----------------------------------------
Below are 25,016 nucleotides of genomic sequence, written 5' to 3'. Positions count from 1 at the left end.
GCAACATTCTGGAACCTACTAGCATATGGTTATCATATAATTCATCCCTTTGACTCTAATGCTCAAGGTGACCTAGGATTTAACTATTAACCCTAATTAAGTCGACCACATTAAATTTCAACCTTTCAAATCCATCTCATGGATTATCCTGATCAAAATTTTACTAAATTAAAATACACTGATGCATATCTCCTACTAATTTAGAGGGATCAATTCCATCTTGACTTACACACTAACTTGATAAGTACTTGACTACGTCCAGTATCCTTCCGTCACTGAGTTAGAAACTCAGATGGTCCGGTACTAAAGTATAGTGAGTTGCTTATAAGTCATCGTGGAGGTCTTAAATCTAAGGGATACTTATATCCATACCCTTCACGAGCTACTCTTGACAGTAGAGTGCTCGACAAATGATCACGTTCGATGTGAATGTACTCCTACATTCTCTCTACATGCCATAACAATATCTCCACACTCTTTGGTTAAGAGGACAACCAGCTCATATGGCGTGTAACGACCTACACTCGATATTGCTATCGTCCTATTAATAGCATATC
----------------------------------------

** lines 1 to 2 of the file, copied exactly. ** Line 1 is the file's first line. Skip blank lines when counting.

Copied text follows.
Below are 25,016 nucleotides of genomic sequence, written 5' to 3'. Positions count from 1 at the left end.
GCAACATTCTGGAACCTACTAGCATATGGTTATCATATAATTCATCCCTTTGACTCTAATGCTCAAGGTGACCTAGGATTTAACTATTAACCCTAATTAAGTCGACCACATTAAATTTCAACCTTTCAAATCCATCTCATGGATTATCCTGATCAAAATTTTACTAAATTAAAATACACTGATGCATATCTCCTACTAATTTAGAGGGATCAATTCCATCTTGACTTACACACTAACTTGATAAGTACTTGACTACGTCCAGTATCCTTCCGTCACTGAGTTAGAAACTCAGATGGTCCGGTACTAAAGTATAGTGAGTTGCTTATAAGTCATCGTGGAGGTCTTAAATCTAAGGGATACTTATATCCATACCCTTCACGAGCTACTCTTGACAGTAGAGTGCTCGACAAATGATCACGTTCGATGTGAATGTACTCCTACATTCTCTCTACATGCCATAACAATATCTCCACACTCTTTGGTTAAGAGGACAACCAGCTCATATGGCGTGTAACGACCTACACTCGATATTGCTATCGTCCTATTAATAGCATATC